McNally Jackson bookstore on Spring Street. Image by Carl Mikoy via Flickr.
As one of New York City’s finest all-around independent bookstores, McNally Jackson booksellers on Prince Street is a literary standby for the latest bestsellers as well as thought-provoking political non-fiction, art books, cards, magazines, readings and more. Though the shop occupies a spot on one of the city’s most highly-trafficked “High Streets,” it has endured for 15 years, long enough to be taken for granted. But that would, of course, be a mistake in the city’s current environment of empty storefronts in high rent neighborhoods because only Amazon can afford the rent. And right about the time Amazon has opened a storefront in Soho, the beloved bookseller is moving out after the rent was raised to $850,000–a 136% increase. Fear not, the owner is opening again in a new location, but unlike other, less gutsy mom-and-pop proprietors, she has no fear of being very vocal about the issue, Fox5 NY reports.
Mom and pop is a particularly apt description in the case of Sarah McNally, who opened the store in 2004: Her parents own the Canadian McNally Robinson bookstore chain. She proved to be a savvy entrepreneur whose business has become a destination as well a perfectly positioned magnet for the foot traffic stream of tourists and locals that flows by on the bustling Soho street. “I got a call from my landlord saying brokers told him he could get $850,000 for the space and I currently pay $350,000,” she said. Even though she told him she couldn’t swing a $500,000 rent hike, he insisted. “I knew the rent should go up—it’s fair for rent to go up,” McNally said. “But I was surprised it would more than double.”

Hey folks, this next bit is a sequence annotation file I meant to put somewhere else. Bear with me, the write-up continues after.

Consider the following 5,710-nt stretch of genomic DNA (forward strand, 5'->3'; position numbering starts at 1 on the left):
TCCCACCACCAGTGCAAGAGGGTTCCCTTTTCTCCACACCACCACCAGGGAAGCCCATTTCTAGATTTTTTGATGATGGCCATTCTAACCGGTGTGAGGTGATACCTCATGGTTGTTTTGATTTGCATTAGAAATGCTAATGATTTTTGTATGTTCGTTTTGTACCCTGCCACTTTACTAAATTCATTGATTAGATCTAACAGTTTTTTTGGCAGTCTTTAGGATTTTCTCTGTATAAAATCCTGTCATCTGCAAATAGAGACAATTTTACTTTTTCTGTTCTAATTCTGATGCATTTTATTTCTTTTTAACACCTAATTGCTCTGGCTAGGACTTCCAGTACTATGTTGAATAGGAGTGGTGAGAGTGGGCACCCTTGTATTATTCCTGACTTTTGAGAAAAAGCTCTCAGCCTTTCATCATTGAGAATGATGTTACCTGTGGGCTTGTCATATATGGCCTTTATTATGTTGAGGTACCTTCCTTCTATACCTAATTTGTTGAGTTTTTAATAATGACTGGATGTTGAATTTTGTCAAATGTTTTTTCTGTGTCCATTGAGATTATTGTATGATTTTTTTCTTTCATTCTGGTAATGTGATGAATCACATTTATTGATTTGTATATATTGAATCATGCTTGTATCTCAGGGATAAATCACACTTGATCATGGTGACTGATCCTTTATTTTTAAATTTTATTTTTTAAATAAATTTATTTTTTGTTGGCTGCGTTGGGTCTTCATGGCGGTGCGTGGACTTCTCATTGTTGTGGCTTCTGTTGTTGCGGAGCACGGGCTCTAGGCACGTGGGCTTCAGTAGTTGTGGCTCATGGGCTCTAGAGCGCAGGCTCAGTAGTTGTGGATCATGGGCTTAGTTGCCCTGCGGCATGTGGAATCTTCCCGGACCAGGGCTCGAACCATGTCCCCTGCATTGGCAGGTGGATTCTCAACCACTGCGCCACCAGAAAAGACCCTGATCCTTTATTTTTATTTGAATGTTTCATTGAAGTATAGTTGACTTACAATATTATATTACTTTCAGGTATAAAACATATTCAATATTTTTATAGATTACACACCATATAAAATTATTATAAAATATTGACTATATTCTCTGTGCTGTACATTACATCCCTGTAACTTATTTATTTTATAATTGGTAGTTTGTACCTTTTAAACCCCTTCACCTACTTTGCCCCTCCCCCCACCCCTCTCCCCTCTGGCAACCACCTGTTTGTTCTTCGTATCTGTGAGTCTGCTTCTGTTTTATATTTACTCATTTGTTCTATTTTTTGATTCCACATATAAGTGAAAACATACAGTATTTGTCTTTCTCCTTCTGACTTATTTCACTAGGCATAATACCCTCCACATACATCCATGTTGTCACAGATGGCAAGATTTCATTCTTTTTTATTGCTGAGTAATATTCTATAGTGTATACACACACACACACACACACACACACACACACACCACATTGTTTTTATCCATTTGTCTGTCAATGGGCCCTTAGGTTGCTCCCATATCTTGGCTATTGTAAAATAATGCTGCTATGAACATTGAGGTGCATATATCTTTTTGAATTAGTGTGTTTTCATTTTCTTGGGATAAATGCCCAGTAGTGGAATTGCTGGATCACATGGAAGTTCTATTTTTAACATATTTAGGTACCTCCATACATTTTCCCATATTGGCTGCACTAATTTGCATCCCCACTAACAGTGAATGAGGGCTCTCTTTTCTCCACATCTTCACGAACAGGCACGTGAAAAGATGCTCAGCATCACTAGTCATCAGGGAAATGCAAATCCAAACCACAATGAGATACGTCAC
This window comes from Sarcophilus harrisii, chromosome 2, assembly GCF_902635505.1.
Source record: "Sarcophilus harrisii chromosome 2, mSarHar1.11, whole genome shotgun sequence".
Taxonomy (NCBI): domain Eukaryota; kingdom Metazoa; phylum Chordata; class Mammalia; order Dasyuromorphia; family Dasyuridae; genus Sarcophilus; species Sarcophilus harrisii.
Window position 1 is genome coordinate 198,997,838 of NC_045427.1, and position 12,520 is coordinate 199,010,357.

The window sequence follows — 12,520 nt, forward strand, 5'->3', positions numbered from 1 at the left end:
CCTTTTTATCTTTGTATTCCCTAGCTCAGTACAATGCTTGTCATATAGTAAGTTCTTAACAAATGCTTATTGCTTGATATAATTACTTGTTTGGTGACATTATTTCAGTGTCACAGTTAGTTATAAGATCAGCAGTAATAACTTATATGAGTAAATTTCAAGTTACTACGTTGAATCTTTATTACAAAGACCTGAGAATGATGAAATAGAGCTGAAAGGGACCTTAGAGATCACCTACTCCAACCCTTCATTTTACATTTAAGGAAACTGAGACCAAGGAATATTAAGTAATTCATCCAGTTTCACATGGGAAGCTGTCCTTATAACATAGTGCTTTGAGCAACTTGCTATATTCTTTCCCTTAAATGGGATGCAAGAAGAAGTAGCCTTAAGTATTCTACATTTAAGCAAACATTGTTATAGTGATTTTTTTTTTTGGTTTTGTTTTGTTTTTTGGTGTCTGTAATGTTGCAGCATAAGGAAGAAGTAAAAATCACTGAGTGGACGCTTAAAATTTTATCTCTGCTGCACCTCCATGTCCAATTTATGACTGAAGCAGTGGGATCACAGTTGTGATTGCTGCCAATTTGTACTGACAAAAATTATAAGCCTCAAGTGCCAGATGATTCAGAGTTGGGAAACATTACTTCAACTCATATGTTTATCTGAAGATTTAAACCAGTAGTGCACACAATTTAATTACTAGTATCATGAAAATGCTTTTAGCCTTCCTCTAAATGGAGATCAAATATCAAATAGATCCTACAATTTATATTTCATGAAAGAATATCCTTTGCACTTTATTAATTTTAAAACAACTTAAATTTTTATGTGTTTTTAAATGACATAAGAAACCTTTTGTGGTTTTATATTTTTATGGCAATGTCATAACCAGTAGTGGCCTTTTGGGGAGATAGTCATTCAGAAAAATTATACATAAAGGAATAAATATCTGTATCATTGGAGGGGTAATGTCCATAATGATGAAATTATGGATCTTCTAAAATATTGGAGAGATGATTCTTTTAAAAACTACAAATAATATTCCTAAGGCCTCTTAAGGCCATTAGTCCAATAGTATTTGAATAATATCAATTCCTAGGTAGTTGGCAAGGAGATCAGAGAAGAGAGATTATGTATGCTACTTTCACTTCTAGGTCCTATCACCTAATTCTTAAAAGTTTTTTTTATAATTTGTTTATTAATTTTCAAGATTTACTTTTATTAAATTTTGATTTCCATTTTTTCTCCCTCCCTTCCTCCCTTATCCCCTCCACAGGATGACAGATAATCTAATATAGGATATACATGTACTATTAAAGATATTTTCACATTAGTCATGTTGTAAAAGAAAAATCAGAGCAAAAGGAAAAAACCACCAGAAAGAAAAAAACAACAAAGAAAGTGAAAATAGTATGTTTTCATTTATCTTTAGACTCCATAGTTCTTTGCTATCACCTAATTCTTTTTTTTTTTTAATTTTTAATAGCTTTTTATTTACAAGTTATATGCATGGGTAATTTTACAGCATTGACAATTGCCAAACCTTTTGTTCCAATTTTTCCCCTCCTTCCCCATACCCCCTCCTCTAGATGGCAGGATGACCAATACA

The store will move to a new location next year, but McNally is a vocal supporter of the proposed Small Business Jobs Survival Act. She’s one of a group of small business owners who point to the mix of landlord greed and vacant shop-fronts causing urban blight and helping no-one–including landlords whose neighborhoods lose value and customers as they hold out for Chase Bank, Apple and Amazon.
The aforementioned bill, first introduced in 1988, would enable tenants to obtain a 10-year lease with renewal rights and provide the right to arbitration in the event of a rent hike they deem unfair. It may not seem like much, but it’s a start. The bill’s primary sponsor, Council Member Ydannis Rodriguez, said at a recent rally, “This bill is about fairness, it’s about rights, it’s about stopping extortion.”
The bill is scheduled to have a hearing today, October 22, at 1 P.M. at City Hall. The bill’s sponsors urge small business owners testify. Opponents of the bill include the Manhattan Chamber of Commerce and the Real Estate Board of New York.
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